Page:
Microsoft has announced its intention to purchase Nokia’s Devices and Services business wholesale. Get ready for the era of Microsoft Lumia Phones.
In a post on the official Microsoft blog there’s an open letter from Steve Ballmer and Stephen Elop that runs through the basics of the deal. From Microsoft’s side:
Building on this successful partnership, we announced some important news today: an agreement for Microsoft to purchase Nokia’s Devices & Services business, to deliver more choices, faster innovation, and even more exciting devices and services to our customers.
Today’s agreement will accelerate the momentum of Nokia’s devices and services, bringing the world’s most innovative smartphones to more people, while continuing to connect the next billion people with Nokia’s mobile phone portfolio.
With the commitment and resources of Microsoft to take Nokia’s devices and services forward, we can now realize the full potential of the Windows ecosystem, providing the most compelling experiences for people at home, at work and everywhere in between.
In an email to Microsoft employees, Ballmer expands out the detail:
1. Stephen Elop will be coming back to Microsoft, and he will lead an expanded Devices team, which includes all of our current Devices and Studios work and most of the teams coming over from Nokia, reporting to me.
2. Julie Larson-Green will continue to run the Devices and Studios team, and will be focused on the big launches this fall including Xbox One and our Surface enhancements. Julie will be joining Stephen’s team once the acquisition closes, and will work with him to shape the new organization.
3. As part of the acquisition, a number of key engineering leaders will be joining Microsoft from Nokia, reporting to Stephen in his new capacity:
· Jo Harlow, who will continue to lead the Smart Devices team
· Timo Toikkanen, who will continue to lead the Mobile Phones team
· Stefan Pannenbecker, who will lead Design
· Juha Putkiranta, who will lead the integration effort on Nokia’s behalf
4. Regarding the sales team, we plan to keep the Nokia field team, led by Chris Weber, intact and as the nexus of the devices sales effort, so that we can continue to build sales momentum. After the deal closes, Chris and his team will be placed under Kevin Turner. We will develop a single integrated team that is selling to operators, and there may be other integration opportunities that we can pursue. Kevin will work with Chris Weber and Chris Capossela to make those plans.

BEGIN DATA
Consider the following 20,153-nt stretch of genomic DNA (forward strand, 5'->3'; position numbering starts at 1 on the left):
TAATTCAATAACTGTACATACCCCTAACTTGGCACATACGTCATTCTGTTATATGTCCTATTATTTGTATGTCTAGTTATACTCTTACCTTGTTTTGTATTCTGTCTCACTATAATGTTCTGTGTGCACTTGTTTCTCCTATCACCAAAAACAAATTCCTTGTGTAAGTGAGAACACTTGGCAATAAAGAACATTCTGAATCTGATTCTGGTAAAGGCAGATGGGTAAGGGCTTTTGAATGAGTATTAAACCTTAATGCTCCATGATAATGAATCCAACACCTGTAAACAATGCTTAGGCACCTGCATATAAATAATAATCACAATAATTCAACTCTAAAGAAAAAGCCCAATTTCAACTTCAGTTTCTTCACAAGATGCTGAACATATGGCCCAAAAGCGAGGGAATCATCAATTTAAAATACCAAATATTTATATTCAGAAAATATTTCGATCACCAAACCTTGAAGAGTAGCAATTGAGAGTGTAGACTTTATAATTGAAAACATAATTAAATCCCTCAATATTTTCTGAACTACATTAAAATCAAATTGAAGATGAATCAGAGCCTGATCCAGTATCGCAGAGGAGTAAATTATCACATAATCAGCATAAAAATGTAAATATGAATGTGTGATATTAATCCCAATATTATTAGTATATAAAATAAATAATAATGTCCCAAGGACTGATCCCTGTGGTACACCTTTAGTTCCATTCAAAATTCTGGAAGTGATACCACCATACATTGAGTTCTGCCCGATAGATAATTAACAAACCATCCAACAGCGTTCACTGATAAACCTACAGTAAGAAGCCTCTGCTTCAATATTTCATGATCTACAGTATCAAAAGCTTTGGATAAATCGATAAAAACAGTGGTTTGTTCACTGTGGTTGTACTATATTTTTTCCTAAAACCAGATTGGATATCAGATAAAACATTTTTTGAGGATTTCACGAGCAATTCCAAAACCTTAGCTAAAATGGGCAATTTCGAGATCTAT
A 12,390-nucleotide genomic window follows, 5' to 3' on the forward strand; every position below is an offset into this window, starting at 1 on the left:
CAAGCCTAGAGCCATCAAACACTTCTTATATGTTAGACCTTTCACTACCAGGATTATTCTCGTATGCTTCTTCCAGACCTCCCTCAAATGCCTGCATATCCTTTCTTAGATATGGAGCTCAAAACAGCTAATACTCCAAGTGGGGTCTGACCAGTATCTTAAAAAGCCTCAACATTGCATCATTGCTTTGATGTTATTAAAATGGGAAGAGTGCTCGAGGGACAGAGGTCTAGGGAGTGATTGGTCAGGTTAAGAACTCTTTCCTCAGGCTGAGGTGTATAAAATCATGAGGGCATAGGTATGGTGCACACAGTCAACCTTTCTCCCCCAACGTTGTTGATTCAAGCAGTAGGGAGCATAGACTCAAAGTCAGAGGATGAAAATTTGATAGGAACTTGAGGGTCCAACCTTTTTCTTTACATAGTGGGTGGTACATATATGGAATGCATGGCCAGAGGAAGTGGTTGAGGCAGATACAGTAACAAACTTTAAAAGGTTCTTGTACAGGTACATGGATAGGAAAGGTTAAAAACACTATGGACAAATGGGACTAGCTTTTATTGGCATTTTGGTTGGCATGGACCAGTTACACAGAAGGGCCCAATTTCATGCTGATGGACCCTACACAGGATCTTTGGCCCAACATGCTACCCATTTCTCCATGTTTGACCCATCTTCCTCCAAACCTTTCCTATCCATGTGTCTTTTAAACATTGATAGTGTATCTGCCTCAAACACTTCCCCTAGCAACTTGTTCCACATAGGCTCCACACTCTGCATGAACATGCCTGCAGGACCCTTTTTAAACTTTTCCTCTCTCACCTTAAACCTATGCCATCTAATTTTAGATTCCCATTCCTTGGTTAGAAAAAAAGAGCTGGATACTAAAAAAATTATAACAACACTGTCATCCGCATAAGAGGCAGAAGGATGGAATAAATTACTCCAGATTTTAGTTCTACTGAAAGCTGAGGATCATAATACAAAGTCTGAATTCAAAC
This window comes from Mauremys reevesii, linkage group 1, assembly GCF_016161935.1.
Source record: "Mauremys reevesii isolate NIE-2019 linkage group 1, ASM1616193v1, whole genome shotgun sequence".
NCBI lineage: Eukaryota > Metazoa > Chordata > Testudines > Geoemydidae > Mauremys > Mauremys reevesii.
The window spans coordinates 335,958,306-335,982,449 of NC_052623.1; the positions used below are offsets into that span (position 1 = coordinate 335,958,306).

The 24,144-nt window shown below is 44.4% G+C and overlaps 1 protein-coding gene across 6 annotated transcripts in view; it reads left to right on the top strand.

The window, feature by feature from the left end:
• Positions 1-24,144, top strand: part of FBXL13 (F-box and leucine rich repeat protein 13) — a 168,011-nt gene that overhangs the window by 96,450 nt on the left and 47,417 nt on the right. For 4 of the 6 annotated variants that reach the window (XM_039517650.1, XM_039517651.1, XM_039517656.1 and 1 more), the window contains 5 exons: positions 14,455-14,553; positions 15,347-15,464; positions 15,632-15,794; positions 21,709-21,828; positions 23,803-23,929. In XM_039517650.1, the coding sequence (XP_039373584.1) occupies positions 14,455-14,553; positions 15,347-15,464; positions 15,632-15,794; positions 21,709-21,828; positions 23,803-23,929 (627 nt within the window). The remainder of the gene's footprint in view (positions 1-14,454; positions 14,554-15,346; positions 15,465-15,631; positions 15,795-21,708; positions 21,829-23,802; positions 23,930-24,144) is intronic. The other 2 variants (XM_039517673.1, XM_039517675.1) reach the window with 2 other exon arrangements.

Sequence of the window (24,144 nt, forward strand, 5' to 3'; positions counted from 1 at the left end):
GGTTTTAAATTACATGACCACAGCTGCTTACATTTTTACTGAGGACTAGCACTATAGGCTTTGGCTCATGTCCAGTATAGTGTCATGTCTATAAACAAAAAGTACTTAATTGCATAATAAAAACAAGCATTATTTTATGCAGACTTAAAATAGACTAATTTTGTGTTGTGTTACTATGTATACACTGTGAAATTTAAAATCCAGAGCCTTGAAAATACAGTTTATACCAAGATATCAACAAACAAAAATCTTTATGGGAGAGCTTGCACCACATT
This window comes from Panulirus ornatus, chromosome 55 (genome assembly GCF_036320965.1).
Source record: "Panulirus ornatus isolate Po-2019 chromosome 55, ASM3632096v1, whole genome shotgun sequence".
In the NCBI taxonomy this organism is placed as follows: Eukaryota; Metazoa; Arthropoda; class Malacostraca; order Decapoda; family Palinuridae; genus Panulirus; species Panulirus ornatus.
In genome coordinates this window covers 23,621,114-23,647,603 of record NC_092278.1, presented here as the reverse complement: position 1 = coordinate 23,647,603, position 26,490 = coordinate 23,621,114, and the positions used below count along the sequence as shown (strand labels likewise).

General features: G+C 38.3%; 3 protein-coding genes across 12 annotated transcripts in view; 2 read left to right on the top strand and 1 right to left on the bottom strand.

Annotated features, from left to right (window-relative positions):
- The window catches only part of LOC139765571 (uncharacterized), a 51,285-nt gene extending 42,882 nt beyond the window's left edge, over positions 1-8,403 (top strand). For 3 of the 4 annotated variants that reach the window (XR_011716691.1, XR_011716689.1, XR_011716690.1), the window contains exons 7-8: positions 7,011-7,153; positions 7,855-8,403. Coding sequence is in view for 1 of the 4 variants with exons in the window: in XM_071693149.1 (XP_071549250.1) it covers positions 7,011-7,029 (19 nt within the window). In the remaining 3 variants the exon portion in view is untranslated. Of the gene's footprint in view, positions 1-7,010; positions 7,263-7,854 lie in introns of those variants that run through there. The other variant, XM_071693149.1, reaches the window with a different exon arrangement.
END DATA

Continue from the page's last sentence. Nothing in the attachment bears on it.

5. Our operating system team under Terry Myerson will continue unchanged, with a mission of supporting both first-party and third-party hardware innovation. We are committed to working with partners, helping them build great products and great businesses on our platform, and we believe this deal will increase our partner value proposition over time. The established rhythms and ways of working between Terry and his team and the incoming Nokia team will serve us well to ensure that we do not disrupt our building momentum.
6. We are planning to integrate all global marketing under Tami Reller and Mark Penn. It is very important that we pursue a unified brand and advertising strategy as soon as possible.
7. Finance, Legal, HR, Communications, DX / Evangelism, Customer Care and Business Development will integrate functionally at Microsoft. Sourcing, customer logistics and supply chain will be part of Stephen’s Devices organization. ICM / IT will also integrate functionally for traditional IT roles. We will need to work through the implications for factory systems given the differing manufacturing processes and systems at both Nokia and Microsoft.
8. We plan to pursue a single set of supporting services for our devices, and we will figure out how to combine the great Nokia efforts into our Microsoft services as we go through the integration process.
9. There are no significant plans to shift where work is done in the world as we integrate, so we expect the Nokia teams to stay largely in place, geographically.
10. Tom Gibbons will lead the integration work for Microsoft.
Meanwhile, from Nokia’s side:
Nokia will now write its next chapter, focused on enabling mobility through its leadership in networking, mapping & location, and advanced technologies.
Further from that release:
Following the transaction, Nokia plans to focus on its three established businesses, each of which is a leader in enabling mobility in its respective market segment: NSN, a leader in network infrastructure and services; HERE, a leader in mapping and location services; and Advanced Technologies, a leader in technology development and licensing. At closing, this transaction is expected to strengthen Nokia’s financial position and provide a solid basis for future investment in these three businesses.
At closing, approximately 32,000 people are expected to transfer to Microsoft, including approximately 4,700 people in Finland.
“Today is an important moment of change and reinvention for Nokia and its employees,” said Nokia Chairman and interim CEO Mr. Siilasmaa. “With our strong corporate identity, leading assets and talent, and from a position of renewed financial strength, we will build Nokia’s next chapter.”
[related title=”More Stories on Nokia” tag=”Nokia” items=”3″]
What do you reckon? It’s long been mooted that Microsoft would jump this way in buying out Nokia, and now it appears to be finally here.
Then again, Microsoft’s history in buying up phone makers hasn’t always ended well — anyone remember Danger?